Gerald Raunig, in his Transform project, declares that to produce a turning point or a change of paradigm it’s necessary for at least three circumstances to coincide: resistance, upheaval and new instituent practices.
“Resistance” refers to not being carried away by the inertia and incessant pressure a dominant paradigm imposes regarding how to be an architect. In architecture, it means exercising parrhesia with a twofold strategic purpose: as a process of self-questioning and as a constructive response. This type of resistance implies taking architecture as an everyday practice that challenges established cultural and professional assumptions, and which employs both spatial and material design and mediation to solve everyday problems in a local, but at the same time global, context.
“Upheaval” is understood to mean recognising and “upending” how architectural practice has been cultivated in recent history and in not-so-distant contexts. It means looking back to learn from instances in which architecture and industrial innovation feed on each other, identifying what economic actors and what technological resources have enabled, and continue to enable, research and design, as a means of testing the transferability of ideas and productively putting them into practice through architecture.
It means revisiting stages in which architecture and socio-spatial management come together to identify how architects’ roles as mediators and managers of new content, needs and projects are articulated in such preeminent spheres as education, housing, public spaces and the negotiation of private space.
And it means re-encountering and identifying spaces where architecture and cultural output nurture spatial and material memory, manifesting the profundity of permanent elements, whether they be tangible or intangible, against a landscape of immediately consumed data, and highlighting the fleeting nature of the image.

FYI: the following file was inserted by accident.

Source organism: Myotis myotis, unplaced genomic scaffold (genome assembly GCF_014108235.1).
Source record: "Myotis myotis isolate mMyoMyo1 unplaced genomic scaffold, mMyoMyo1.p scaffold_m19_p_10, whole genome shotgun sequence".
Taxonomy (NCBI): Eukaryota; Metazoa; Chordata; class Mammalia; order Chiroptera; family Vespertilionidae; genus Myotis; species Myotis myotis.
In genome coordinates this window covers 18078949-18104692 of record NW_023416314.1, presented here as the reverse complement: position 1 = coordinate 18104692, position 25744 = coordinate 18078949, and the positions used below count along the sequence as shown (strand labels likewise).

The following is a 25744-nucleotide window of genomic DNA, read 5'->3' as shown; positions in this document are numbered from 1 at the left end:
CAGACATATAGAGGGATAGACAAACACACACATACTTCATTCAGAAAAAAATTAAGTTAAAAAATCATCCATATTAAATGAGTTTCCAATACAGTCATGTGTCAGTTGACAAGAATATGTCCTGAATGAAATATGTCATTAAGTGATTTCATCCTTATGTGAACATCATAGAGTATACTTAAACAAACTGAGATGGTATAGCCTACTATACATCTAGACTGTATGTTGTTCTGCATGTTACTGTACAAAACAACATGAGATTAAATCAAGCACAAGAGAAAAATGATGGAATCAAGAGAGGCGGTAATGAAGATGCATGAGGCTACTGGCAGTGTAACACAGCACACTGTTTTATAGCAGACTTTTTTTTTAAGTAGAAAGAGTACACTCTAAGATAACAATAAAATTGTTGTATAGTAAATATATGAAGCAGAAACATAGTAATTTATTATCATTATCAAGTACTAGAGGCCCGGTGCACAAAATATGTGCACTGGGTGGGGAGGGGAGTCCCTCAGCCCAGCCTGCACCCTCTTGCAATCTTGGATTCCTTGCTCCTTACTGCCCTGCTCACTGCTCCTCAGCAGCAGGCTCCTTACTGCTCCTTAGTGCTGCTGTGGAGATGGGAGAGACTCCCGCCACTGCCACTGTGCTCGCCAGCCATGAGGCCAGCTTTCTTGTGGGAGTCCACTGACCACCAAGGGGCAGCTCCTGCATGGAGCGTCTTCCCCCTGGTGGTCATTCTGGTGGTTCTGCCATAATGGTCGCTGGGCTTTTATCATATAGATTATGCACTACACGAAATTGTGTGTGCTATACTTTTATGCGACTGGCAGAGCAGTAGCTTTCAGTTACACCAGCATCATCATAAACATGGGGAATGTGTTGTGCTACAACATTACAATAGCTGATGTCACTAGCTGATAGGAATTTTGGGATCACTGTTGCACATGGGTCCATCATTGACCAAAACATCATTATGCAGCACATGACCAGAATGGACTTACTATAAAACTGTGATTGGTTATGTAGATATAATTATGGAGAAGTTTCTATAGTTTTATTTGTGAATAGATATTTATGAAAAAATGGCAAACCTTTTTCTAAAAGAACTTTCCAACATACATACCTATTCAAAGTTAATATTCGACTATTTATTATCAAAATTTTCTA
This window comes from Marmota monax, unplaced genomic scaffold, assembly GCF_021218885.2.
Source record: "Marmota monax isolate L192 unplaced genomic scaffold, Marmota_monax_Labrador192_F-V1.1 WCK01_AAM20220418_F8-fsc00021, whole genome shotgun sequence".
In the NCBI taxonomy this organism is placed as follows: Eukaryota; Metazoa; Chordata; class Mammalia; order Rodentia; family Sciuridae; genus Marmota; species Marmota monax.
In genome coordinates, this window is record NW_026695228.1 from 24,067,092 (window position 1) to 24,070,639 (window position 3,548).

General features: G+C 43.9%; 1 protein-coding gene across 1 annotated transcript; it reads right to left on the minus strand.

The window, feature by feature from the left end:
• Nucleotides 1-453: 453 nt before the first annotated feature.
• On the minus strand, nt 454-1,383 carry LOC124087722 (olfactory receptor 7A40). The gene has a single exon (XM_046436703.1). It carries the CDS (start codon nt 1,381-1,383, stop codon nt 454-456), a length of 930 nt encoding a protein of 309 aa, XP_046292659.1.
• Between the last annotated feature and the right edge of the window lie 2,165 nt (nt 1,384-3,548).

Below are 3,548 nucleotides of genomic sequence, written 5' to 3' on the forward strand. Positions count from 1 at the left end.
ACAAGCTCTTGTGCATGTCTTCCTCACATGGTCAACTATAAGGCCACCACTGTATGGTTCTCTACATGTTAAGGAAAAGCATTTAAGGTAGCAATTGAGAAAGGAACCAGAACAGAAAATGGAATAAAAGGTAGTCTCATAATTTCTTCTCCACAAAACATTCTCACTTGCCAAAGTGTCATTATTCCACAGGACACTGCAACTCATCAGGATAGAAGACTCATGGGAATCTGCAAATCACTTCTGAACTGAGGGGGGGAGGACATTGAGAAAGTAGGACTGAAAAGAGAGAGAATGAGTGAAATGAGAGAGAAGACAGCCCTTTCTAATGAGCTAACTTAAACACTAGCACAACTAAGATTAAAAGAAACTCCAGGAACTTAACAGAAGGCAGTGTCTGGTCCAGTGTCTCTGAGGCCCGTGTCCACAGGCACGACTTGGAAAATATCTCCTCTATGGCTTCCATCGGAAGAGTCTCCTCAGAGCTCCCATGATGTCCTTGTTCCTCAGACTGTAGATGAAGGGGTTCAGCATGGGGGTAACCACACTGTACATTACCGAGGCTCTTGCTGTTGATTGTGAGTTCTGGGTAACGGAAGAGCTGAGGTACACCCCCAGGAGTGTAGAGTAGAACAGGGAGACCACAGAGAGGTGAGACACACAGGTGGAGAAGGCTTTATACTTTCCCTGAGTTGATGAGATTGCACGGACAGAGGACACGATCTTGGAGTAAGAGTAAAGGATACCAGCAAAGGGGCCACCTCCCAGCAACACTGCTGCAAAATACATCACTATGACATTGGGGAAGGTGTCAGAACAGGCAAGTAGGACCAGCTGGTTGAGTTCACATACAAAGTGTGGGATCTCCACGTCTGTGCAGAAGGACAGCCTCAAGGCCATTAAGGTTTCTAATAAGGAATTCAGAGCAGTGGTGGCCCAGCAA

For a turning point or a change of paradigm to be possible, it’s necessary to think up “new instituent practices”, which architecture provides in the shape of intellectual, spatial and material practices – i.e., project work. There are many architects involved in bringing about such a paradigmatic sea-change: a change centred on the recycling, optimisation and shared use and benefit of resources
Project work, something we’ve been thoroughly trained to do, involves instituting a work environment that will allow critical spatial and material production, conducting that process of successive approximation, open to everyday tasks and contingent circumstances, which constitutes the essence of an architecture project.
But in a present perceived as an amalgam of moments, how do we actually do this instituting? It’s increasingly more evident that together with the total connectivity, information flow and freedom currently being enjoyed in architectural production, our practices are being contradictorily imbued with higher levels of homogeneity, conflict, precariousness and servitude. Both things are merely two sides of the same coin.
Instituent projects are projects which aim to go beyond that trade-off, to propose and share an alternative network of radical practices capable of forging agreement between the actors and outputs that converge in architecture.